The life and activities of Elizabethan composer William Byrd exhibit many connections with the literary world of his time. As a composer of secular vocal music, Byrd knew and used contemporary poetry as texts for his songs, and he likely knew many prominent poets personally. For many years he held the patent for music printing, in effect controlling broad dissemination of poetry in the medium of song (in both his own songbooks and those of other composers of the day) and affording a rare view into the complex world of publishing and patronage. The prefaces to his many printed volumes of vocal music show him to have been a thoughtful and articulate author, seriously concerned with the nature of the musico-poetic relationship: Byrd originated the expression "framed to the life of the words," often used to characterize the special association of music and poetry in the English Renaissance. His private life also involved members of literary circles. Byrd was a practicing Catholic, and an account of his life brings into focus a small but important subculture of recusant Catholics who held prominent positions in Elizabethan society, a group that included literary figures as well.
William Byrd was born around 1543, and Anthony Wood's comment in Athenae Oxonienses (1691-1692) that he was "bred up under Tallis" has led to the supposition that he was one of the Children of the Chapel; if he was a choirboy in the Chapel Royal under Mary Tudor, he would have been introduced to the Catholic liturgy and its music at a young age. Nothing certain is known of Byrd's parentage and almost nothing of his first twenty years. The first documented record of his career is dated 1563, when he accepted a position as organist at Lincoln Cathedral and apparently began composing English liturgical music. He was appointed to the Chapel Royal in February 1570, but he seems not to have relinquished the Lincoln position until 1572, at which time he is presumed to have begun sharing the responsibilities of organist of the Chapel Royal with the aging Thomas Tallis.
In September 1568, while he was still at Lincoln, Byrd married Juliana Birley; their two eldest children, Christopher and Elizabeth, were baptized at St. Margaret's-in-the-Close, Lincoln, in 1569 and 1572. A third child, Thomas, born in 1576, was named after his godfather, Thomas Tallis, and is the only one of the Byrd children who became a musician. Juliana Byrd must have died sometime around 1586, and Byrd married a second wife, Ellen. Two more children, Rachel and Mary, are mentioned in later documents, but their birth dates are not recorded and it is not known whether they were the children of Juliana or Ellen Byrd.
Composers in late-Renaissance England were even more dependent than their literary counterparts upon the patronage of the rich and famous, and Byrd seems to have excelled at negotiating these avenues of support. He achieved the pinnacle of success in Elizabeth's Chapel while remaining faithful to the desire expressed in his will to "live and die a true and perfect member of God's holy Catholic Church." The roster of notable Elizabethans who offered him their aid, and the times and places at which it was offered, suggests that his devout adherence to his religious beliefs and practices was not a hindrance and may even have been an asset in providing the contacts he needed.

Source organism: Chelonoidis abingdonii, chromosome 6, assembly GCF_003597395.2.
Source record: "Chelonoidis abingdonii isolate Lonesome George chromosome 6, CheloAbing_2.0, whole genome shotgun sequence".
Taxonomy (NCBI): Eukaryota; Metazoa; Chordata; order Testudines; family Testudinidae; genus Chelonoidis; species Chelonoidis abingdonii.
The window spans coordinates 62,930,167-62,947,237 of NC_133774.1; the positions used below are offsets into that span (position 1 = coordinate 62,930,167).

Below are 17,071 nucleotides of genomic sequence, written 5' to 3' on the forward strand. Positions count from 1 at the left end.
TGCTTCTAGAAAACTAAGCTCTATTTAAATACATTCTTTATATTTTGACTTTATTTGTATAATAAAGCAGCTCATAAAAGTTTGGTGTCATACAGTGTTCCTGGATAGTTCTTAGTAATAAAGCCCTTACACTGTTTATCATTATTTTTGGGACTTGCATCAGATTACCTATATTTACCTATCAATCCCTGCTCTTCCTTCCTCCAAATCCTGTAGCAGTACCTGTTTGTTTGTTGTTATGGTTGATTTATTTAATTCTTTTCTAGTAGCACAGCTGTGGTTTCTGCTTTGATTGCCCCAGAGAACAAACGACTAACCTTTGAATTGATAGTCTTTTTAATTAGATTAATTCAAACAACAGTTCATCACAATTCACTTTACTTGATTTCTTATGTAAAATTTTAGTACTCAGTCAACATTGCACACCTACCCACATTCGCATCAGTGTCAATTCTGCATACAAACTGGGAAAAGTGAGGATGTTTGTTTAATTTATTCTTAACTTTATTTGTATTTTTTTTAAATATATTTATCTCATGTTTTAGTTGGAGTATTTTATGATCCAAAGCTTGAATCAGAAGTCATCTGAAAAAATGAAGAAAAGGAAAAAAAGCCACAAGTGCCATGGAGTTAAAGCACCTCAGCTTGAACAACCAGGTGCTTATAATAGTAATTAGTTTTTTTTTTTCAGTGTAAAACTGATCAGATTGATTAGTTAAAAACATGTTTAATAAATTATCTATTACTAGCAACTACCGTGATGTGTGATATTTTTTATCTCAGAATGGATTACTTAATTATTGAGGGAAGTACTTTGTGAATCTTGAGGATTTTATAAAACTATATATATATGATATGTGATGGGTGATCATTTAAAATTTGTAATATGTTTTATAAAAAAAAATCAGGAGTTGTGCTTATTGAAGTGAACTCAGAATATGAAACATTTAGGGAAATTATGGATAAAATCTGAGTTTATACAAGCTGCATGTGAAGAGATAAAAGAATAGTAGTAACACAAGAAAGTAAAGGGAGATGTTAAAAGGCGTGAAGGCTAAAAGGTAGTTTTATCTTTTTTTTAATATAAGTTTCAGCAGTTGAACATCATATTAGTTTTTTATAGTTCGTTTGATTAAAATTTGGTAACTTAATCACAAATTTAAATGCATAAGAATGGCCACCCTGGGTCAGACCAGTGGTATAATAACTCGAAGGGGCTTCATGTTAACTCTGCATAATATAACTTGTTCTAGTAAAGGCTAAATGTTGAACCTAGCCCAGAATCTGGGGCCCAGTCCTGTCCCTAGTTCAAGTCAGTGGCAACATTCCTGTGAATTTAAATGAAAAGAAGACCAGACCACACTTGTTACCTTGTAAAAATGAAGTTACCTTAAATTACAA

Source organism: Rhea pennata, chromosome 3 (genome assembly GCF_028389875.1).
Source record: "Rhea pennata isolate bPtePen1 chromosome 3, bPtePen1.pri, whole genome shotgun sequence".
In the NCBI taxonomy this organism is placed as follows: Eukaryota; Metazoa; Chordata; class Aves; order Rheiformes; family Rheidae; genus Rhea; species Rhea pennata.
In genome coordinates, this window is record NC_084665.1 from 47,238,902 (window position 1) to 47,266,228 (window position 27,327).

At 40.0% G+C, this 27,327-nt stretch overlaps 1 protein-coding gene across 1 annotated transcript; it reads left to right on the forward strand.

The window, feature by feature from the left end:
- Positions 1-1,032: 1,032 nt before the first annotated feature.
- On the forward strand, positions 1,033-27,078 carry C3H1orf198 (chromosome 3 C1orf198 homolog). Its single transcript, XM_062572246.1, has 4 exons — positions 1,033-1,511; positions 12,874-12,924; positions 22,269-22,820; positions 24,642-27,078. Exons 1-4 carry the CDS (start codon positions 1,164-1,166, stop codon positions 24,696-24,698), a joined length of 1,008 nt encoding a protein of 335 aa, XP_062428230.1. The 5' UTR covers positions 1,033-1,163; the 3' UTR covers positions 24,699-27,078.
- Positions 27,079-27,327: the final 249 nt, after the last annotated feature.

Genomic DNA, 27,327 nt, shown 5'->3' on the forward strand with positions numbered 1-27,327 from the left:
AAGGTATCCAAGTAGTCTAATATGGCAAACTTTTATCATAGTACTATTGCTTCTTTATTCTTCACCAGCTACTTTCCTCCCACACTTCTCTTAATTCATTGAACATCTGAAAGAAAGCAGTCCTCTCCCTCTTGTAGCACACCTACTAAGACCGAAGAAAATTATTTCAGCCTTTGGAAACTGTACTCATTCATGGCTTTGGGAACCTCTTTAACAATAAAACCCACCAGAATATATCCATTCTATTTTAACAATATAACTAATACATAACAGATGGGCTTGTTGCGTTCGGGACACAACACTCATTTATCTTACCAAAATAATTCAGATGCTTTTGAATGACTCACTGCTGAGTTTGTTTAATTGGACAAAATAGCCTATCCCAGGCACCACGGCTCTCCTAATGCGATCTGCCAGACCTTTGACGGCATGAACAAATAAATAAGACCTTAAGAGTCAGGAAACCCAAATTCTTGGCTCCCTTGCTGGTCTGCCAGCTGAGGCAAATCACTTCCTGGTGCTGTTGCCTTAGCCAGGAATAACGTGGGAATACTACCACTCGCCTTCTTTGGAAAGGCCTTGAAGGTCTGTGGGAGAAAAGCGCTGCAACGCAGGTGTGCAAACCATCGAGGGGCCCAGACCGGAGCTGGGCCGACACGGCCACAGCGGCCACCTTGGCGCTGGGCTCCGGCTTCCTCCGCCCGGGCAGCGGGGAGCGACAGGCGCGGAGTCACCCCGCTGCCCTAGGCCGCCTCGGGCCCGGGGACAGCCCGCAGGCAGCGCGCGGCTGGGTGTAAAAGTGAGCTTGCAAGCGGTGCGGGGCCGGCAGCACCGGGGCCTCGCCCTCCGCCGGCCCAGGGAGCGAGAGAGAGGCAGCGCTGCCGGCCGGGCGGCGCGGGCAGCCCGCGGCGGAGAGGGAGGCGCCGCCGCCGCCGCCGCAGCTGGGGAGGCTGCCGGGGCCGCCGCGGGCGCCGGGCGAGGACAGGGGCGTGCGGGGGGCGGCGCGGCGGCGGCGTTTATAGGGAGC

In 1573 or 1574 Byrd secured from the earl of Oxford the lease of the manor of Battails Hall in Essex, generating the first of six litigations over property rights that occupied Byrd throughout his life—in this instance, an attempt by a third party to establish that he had a prior claim to the lease. Battails Hall may never have been home to the Byrds, but it is the first indication of the composer's association with the poet Edward de Vere, the seventeenth Earl of Oxford and the author of "If Women Could Be Fair and Never Fond," which Byrd set as a song text in his 1588 collection Psalms, Sonnets and Songs. Oxford, like many others of the nobility in the early decades of Elizabeth's reign, probably had Catholic sympathies—at least until about 1580 when he denounced his former friends Henry Howard, Charles Arundel, and Francis Southwell as Catholics. Given what is known of Byrd's later contacts, it is tempting to assume a Catholic connection in addition to the artistic kinship, but there is nothing more than coincidence to suggest that Byrd's association with Oxford extended to religious matters.
From 1575 to 1596 Byrd and Thomas Tallis held the royal patent for printing music and music paper in England. Together they published Cantiones ... sacrae in 1575. The volume was dedicated to Elizabeth I, probably as a gesture of thanks for her granting of the patent; it contained Latin motets—fourteen each by Tallis and Byrd—some of them related to the Roman Catholic liturgy and advertised in the prefaces as the heralds of renown for English music on the Continent. Publication of this collection was recognized in literary circles, for the noted Elizabethan educator and grammarian Richard Mulcaster provided a set of commendatory verses to grace its opening. As a business venture, however, the volume was not successful. Byrd and Tallis ceased publication, and while Elizabeth came to Byrd's aid with the lease of income property when the publishing business proved not to be lucrative, all music printing in England languished for the next thirteen years. The partnership ended with Tallis's death in 1585, though Byrd retained the monopoly.